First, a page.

As the newly freed slave Django (Jamie Foxx, doing real well what he hired to do: Look cool) and his bounty hunter/dentist associate Dr. Schultz (Christoph Waltz, giving life to yet another unforgettable Tarantino character, this one 180 degrees removed from Col. Hans Landa) travel from one town to another, leaving a bloodied trail of bodies in their wake, it's not John Ford's Monument Valley or even the dusty cattle drive terrain like that of Red River that informs their function and purpose. Rather, it's ornate plantation cotton fields and tree after tree loaded with kudzu, "the weed that ate the South." Grindhouse level blaxploitation (a controversially proud legacy in African American cinema) fuses with the American Western and the Spaghetti Western by way of Sam Peckinpah for something uniquely Tarantino: A subversion of form, yes, but also a wholehearted embracing. Django Unchained is at once a Western, and (as it's been labeled so often already) a "Southern."
And, like the foreign, omnipresent kudzu weed, the inhumane institution of slavery is the thematic infestation here. Can it ever truly be exterminated from these parts? Pity anyone who attempts to stop these protagonists from trying. Avenging this great historic wrong -- or at least offering a 150-year late catharsis -- is a major part of this film's mission de jour.
Thankfully, in real life, things did change in regard to slavery, and when they did, it wasn't via Peckinpah-style plantation shootouts, but ultimately, by humane legislation. A war had to happen, and emancipation came only as a sidebar in the grand scheme. So it is as well with Django and Schultz -- things must get messy before they get better (even if a larger betterment is the result of a personal mission). And since they happen to be movie characters occupying a movie, these things will go down in movie fashion. And our box office is one fueled by aggression. But perhaps, just maybe, violent revisionist fantasies such as this one can serve as deliberate gaze forcing sidesteps in our own internal grappling with our national past sins, as well as our own troubled hearts that make for such a situation in the first place. And such consideration is indeed he a healthy thing ... in between the gunfire.
Unlike Zero Dark Thirty, Django Unchained offers little in the way of patriotic evocation. In stark contrast, Tarantino's tale is dripping with moral absolutism, going as far as appropriating history itself to do so. It takes what was once a social "other" -- black slaves in America -- and forges a hero. But where ZDT must suffer allegations of historical revisionism and inaccuracies (some degree of which must be there, really), Django Unchained downright wallows in those things. Both arrive at their resolutions through the barrels of guns.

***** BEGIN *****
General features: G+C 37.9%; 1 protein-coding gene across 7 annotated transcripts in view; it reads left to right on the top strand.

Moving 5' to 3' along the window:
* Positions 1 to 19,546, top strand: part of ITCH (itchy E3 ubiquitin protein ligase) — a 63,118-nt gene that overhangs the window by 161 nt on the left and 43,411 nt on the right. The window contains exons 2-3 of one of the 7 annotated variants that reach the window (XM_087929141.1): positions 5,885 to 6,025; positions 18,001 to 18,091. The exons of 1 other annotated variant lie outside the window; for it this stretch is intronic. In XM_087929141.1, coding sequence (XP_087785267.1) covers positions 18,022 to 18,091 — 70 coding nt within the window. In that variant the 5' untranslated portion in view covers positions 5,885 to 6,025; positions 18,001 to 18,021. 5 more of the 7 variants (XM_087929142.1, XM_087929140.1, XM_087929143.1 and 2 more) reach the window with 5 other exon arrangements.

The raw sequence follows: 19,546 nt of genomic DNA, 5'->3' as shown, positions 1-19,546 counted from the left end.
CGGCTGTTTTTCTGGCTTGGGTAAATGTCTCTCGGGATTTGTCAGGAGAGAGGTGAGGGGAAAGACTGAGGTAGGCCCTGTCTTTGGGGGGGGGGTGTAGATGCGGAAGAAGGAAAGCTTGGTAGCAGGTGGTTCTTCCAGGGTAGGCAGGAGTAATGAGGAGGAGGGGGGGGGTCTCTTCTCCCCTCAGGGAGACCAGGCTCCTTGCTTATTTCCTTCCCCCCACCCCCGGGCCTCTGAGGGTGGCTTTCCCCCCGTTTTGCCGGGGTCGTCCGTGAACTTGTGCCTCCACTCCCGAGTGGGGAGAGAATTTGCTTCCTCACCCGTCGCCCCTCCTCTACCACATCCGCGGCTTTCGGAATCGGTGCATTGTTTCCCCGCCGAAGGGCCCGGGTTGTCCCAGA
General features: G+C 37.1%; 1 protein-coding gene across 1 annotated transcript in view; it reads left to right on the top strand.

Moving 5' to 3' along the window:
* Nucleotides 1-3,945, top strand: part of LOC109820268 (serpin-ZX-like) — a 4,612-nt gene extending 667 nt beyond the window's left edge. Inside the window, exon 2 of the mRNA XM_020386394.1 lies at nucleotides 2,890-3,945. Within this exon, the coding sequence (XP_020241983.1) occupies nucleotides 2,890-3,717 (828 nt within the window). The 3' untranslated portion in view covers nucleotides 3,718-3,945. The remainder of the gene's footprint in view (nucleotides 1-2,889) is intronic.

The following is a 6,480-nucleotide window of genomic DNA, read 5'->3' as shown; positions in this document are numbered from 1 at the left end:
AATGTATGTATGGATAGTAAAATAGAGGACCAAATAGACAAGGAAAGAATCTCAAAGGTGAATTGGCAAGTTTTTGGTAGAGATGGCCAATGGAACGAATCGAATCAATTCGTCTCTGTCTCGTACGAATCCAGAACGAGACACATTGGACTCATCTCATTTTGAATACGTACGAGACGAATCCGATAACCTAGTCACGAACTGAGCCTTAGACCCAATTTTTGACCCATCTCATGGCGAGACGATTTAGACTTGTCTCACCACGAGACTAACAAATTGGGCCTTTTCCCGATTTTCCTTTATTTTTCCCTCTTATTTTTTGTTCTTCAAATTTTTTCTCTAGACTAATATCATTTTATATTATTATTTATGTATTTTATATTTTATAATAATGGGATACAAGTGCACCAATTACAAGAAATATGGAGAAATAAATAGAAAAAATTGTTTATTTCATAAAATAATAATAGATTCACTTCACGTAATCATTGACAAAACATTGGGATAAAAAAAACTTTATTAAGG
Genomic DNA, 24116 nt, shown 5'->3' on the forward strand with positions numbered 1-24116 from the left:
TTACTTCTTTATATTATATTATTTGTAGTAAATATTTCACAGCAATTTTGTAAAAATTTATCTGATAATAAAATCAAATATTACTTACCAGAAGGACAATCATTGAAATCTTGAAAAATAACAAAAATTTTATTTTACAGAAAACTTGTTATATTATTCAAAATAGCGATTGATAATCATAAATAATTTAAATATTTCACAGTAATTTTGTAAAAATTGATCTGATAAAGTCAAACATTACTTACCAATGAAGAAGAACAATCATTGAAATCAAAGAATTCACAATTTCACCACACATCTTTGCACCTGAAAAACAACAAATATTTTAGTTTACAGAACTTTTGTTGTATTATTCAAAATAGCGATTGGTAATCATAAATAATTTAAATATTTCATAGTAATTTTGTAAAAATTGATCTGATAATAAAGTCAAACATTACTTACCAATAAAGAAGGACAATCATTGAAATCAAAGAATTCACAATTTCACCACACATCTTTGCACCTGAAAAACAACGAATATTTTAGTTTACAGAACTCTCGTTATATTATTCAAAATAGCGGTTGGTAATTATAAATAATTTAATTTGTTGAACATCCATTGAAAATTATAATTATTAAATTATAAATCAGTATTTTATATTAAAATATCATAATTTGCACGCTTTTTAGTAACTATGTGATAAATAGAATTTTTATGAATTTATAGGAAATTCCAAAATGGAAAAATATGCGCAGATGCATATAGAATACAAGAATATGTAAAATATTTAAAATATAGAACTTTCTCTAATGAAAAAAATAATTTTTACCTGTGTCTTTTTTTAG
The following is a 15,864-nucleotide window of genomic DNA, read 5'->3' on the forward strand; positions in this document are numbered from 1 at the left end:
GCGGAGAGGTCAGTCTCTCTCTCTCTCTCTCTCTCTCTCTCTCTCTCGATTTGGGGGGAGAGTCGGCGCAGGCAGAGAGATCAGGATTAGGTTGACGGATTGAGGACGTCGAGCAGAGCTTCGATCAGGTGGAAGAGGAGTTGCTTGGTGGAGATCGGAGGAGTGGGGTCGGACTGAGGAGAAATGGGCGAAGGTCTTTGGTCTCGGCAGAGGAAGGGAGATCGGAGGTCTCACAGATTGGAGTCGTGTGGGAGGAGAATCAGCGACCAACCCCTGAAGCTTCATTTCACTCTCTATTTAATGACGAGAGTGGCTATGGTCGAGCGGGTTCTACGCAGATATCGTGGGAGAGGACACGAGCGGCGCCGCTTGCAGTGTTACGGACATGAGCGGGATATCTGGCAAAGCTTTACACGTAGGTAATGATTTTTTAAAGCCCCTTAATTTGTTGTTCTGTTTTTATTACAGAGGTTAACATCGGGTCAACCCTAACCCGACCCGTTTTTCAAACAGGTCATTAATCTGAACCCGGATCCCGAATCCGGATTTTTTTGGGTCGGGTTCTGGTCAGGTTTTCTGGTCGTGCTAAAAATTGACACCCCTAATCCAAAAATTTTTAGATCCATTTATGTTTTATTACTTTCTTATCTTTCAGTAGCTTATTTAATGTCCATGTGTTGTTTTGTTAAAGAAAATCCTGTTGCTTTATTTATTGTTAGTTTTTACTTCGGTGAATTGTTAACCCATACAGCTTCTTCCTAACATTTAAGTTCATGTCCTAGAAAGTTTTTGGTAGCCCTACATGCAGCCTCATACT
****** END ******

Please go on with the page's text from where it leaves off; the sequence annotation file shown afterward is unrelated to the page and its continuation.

Steven Spielberg's lofty Lincoln also culminates with a fateful burst of gunfire, albeit one that plays only slightly into the film's true mission. The scourge of slavery is again at the center of one of this year's most talked about films, although this one depicts the problem- solving in purely historic terms.
It's 1865, and the Civil War is raging on (and on... and on...), and President Abraham Lincoln has become quietly convinced of the moral imperative inherent in ending slavery. He must do everything he can to end the war, but if he ends slavery first, the odds of the southern states willingly re-uniting with the north decrease considerably. This is a catch-22 of almost incomprehensible magnitude -- one of the biggest and most soul wringing in all of U.S. history -- riding heavily on the shoulders of one increasingly frail man. We all know the outcome, but that makes this depiction no less electric. The film nails it -- by the end, when the political votes are being counted, the effective storytelling tension stands on par with Spielberg's most harrowing adventure film sequences.
This is an impressive film, not just for its restraint from Spielberg's usual visual stylizations, but for its slow-burn intensity, engulfing the viewer in the searing passions and political mechanizations that were so intricately tethered to the issue of abolition in America. Although the film effectively is scene after scene of people talking in rooms, there are no bad scenes, no fat to be trimmed. Lincoln strikes the proper and difficult balance of being both a winning character drama and an engaging political process film. The fact that we're witnessing a highly plausible version of 1865 politics -- a time when history actually was being written with lightning (sorry D.W. Griffith) -- is almost gravy.
The parallels of Lincoln's 1865 nation divided and America's situation today are not altogether unlike the Civil War trauma of Lincolns's time. May we pray that we NEVER arrive to that place again.
As Lincoln opened shortly following the 2012 U.S. presidential election, red state denizens desired a clean break from the "hippie collectivists," while likewise, many blue state die-hards were perfectly willing to say "good riddance" to those people. But the fact that America CAN be different yet united is essential, and THAT is what we must work to hold on to, even as definitive conclusions MUST be reached. Like the politics Lincoln grapples with, our politicians today must also command and concede through a sea of negotiation, compromise and standing one's ground. Stand back and squint at Lincoln's conundrums of 1865, and we'll see that today's problems, while considerable, don't quite measure up... yet. In this sense, Lincoln may be a warning for us to heed.
Granted, the slavery connection makes the Django Unchained / Lincoln comparison an obvious one, if not an always easy one. Like Zero Dark Thirty, Lincoln is intensely process driven, while still very much being a soul-searching character piece. The enslaved "other" is a sympathetic, looming specter kept at arm's length, more than a bona fide human presence. But like Bigelow's film of the here and now, Spielberg's is searingly internal amid its "factual" veneer.
For all the difference and contrasts these three films demand, each is wholly worthy of acclaim, Osacr and otherwise. They stand as transformative, reflective entertainment of the here-and-now that will most certainly withstand the test of time.